Once again, since we are not their usual prey, they usually won’t care about the scent of our blood in any case.

I can’t dive with sharks when my nose is bleeding

Similarly to the answer above, sharks usually don’t care for humans as we are not prey to them.

You don’t have to be afraid if you get nose bleeding underwater – well, besides the fact that you probably failed to equalize in time.

And no, they won’t care about the scratch on your hand either.

Sharks Have an Insatiable Appetite

Sharks are often portrayed as perpetually hungry animals that will eat anything in their path. However, sharks have specific diets based on their species and can go for days or even weeks without eating after a big meal.

Sharks Must Swim to Breathe

While it’s true that some species need to move to push water through their gills, many species can breathe while stationary. Some sharks, like the nurse shark, can pump water over their gills, allowing them to rest on the ocean floor.

Shark Conservation

Shark diving promotes conservation by allowing people to see the beauty of these animals. Many operations contribute to research and conservation projects, making your dive beneficial for the sharks too.

Freedivers swimming with sharks underwater
Freediving is a great unintrusive way to dive with sharks. Even Great Whites.


The revenue generated from shark diving helps local communities and can deter practices like shark finning. When done responsibly, shark diving can be a sustainable form of ecotourism.

In conclusion, shark diving is not just an adventure but an educational experience that brings a deeper appreciation for these magnificent creatures. It’s essential, however, to approach the activity with respect, awareness, and responsibility to ensure safety for both divers and sharks.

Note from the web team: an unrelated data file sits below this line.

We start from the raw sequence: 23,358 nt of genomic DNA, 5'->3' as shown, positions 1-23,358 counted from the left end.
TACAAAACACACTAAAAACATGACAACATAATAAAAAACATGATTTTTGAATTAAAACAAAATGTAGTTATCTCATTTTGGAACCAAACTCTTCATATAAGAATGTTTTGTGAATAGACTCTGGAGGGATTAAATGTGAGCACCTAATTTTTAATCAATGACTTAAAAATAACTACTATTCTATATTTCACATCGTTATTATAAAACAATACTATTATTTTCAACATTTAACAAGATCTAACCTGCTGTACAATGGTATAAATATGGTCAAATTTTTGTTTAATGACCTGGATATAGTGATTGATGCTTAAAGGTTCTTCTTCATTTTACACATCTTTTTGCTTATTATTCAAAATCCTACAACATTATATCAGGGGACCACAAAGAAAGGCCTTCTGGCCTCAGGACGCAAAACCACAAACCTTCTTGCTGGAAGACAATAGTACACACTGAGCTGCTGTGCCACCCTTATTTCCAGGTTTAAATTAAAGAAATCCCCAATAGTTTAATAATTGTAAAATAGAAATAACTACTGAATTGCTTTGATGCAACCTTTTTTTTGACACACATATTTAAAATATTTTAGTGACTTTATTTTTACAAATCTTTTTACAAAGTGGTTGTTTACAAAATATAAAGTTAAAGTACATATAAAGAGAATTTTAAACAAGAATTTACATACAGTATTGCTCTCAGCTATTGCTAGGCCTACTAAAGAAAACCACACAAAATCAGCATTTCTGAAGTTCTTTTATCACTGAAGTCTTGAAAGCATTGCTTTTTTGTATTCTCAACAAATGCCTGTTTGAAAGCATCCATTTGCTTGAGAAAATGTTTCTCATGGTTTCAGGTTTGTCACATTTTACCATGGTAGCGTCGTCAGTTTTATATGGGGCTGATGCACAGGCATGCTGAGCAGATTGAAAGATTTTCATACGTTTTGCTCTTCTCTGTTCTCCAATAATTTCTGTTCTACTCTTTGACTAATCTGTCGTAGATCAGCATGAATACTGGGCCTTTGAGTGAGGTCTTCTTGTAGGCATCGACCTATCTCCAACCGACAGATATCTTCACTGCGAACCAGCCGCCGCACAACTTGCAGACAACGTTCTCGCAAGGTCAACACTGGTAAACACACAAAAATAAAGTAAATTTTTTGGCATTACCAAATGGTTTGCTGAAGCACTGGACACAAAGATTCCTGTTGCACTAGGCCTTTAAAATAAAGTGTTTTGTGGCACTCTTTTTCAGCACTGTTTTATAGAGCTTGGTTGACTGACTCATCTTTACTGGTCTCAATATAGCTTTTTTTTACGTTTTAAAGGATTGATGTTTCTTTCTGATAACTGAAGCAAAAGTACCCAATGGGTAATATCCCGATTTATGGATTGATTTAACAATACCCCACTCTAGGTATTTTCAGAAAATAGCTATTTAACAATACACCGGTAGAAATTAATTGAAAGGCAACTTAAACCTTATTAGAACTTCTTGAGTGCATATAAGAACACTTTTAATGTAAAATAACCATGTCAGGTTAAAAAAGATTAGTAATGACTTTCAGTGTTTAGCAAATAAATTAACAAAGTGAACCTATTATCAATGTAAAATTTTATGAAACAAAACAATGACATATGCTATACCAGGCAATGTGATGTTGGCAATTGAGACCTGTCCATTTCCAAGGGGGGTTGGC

Conclusion & Further Reading

Hopefully, you enjoyed this guide to shark diving and learned a little about these amazing creatures.

If you want to dive with sharks, book a liveaboard trip right away, or keep reading more of our travel guides!

If you have any questions, let us know in the comments or send us a message!

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About the author

Hey! I'm Julius, professional scuba instructor, diver, outdoor lover, entrepreneur and CEO and founder of Social Diving. I write about scuba diving (including tech, cave, sidemount, and freediving), travel, and love what I do. If you have any questions, send me a message. :-)

©2024 Social Diving. All rights reserved. The content presented here is the exclusive property of Social Diving and may not be copied or distributed, in whole or in part, without the express permission of Social Diving.

Social Diving is your #1 online source for scuba diving, scuba travel, water sports, learning, and having fun in and under water. We have scuba online articles, review plenty of (scuba) gear, and regularly post travel guides around the world.